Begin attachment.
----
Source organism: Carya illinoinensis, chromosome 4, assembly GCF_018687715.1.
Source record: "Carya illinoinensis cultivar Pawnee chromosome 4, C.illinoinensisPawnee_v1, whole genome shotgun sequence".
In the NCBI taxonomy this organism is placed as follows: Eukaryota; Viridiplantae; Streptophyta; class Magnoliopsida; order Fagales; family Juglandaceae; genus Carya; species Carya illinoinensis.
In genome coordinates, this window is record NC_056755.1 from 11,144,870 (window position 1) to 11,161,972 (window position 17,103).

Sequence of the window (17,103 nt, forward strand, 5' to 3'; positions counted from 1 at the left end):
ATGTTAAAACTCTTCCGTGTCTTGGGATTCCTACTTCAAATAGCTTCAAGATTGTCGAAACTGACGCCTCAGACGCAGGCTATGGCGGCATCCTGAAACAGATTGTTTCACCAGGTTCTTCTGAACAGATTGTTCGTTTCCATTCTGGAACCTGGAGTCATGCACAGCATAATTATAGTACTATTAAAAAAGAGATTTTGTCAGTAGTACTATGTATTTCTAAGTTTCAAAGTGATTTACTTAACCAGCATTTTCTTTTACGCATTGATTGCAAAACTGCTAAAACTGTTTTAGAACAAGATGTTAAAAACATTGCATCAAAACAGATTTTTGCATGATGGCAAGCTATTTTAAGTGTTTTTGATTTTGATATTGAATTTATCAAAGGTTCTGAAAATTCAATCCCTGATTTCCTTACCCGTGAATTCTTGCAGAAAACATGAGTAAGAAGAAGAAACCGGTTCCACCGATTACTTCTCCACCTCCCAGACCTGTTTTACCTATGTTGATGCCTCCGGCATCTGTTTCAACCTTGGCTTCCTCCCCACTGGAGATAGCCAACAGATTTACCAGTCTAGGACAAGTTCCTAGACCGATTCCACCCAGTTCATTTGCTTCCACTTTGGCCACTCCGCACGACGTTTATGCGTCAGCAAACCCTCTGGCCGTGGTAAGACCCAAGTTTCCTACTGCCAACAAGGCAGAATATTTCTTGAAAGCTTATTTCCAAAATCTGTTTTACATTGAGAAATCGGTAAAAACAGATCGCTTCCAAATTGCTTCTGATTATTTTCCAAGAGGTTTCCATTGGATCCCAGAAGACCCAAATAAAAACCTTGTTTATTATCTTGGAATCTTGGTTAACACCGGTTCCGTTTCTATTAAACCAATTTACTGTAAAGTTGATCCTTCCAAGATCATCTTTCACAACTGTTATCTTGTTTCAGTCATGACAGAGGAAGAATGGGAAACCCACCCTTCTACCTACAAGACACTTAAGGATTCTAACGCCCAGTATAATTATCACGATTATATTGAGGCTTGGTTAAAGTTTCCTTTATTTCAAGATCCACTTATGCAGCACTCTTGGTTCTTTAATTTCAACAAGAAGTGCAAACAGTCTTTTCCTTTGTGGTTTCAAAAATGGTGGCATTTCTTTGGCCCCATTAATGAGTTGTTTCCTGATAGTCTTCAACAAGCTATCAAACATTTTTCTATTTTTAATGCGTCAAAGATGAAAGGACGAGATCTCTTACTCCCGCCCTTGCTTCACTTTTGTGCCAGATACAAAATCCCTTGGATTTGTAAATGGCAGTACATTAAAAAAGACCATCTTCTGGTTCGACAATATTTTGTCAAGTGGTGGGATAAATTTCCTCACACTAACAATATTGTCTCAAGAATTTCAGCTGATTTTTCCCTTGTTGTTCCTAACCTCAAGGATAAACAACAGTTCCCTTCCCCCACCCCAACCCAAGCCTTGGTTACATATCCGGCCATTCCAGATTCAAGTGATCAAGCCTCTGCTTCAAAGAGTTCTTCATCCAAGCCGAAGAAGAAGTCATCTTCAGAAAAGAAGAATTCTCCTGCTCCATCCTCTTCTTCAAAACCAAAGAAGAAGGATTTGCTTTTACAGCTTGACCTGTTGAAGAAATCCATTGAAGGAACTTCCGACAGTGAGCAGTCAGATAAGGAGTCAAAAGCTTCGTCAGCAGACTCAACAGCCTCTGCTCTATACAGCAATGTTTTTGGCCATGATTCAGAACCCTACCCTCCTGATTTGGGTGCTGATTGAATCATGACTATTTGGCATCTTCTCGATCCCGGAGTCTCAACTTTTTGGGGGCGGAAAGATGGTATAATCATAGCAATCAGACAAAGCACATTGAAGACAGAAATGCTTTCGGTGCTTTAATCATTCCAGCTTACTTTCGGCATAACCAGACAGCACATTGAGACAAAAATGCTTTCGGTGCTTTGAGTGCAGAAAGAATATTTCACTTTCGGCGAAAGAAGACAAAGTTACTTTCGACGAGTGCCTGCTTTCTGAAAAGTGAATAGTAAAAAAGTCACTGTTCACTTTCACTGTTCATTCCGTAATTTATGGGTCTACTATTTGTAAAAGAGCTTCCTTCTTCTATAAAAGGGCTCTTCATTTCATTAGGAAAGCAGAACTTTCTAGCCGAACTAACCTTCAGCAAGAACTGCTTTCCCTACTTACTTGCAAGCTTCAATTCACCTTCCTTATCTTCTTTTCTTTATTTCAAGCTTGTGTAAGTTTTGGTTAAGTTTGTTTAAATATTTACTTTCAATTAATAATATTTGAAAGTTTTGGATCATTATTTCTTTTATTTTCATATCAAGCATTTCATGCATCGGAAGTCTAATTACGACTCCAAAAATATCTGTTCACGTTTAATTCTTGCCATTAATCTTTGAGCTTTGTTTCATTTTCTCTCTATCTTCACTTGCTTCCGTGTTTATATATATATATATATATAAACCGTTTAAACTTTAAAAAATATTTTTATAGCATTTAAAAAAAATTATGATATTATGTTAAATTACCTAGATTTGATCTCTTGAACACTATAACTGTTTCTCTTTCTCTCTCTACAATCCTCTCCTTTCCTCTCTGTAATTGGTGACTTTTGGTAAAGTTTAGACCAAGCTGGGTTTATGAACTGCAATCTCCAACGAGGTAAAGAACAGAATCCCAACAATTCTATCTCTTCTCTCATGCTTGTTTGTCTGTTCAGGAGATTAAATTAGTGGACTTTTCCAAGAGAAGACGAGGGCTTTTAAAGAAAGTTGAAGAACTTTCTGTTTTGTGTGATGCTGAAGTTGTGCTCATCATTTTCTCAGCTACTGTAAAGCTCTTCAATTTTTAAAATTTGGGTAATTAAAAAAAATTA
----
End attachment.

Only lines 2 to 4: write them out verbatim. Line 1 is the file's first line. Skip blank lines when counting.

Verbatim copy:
Source record: "Carya illinoinensis cultivar Pawnee chromosome 4, C.illinoinensisPawnee_v1, whole genome shotgun sequence".
In the NCBI taxonomy this organism is placed as follows: Eukaryota; Viridiplantae; Streptophyta; class Magnoliopsida; order Fagales; family Juglandaceae; genus Carya; species Carya illinoinensis.
In genome coordinates, this window is record NC_056755.1 from 11,144,870 (window position 1) to 11,161,972 (window position 17,103).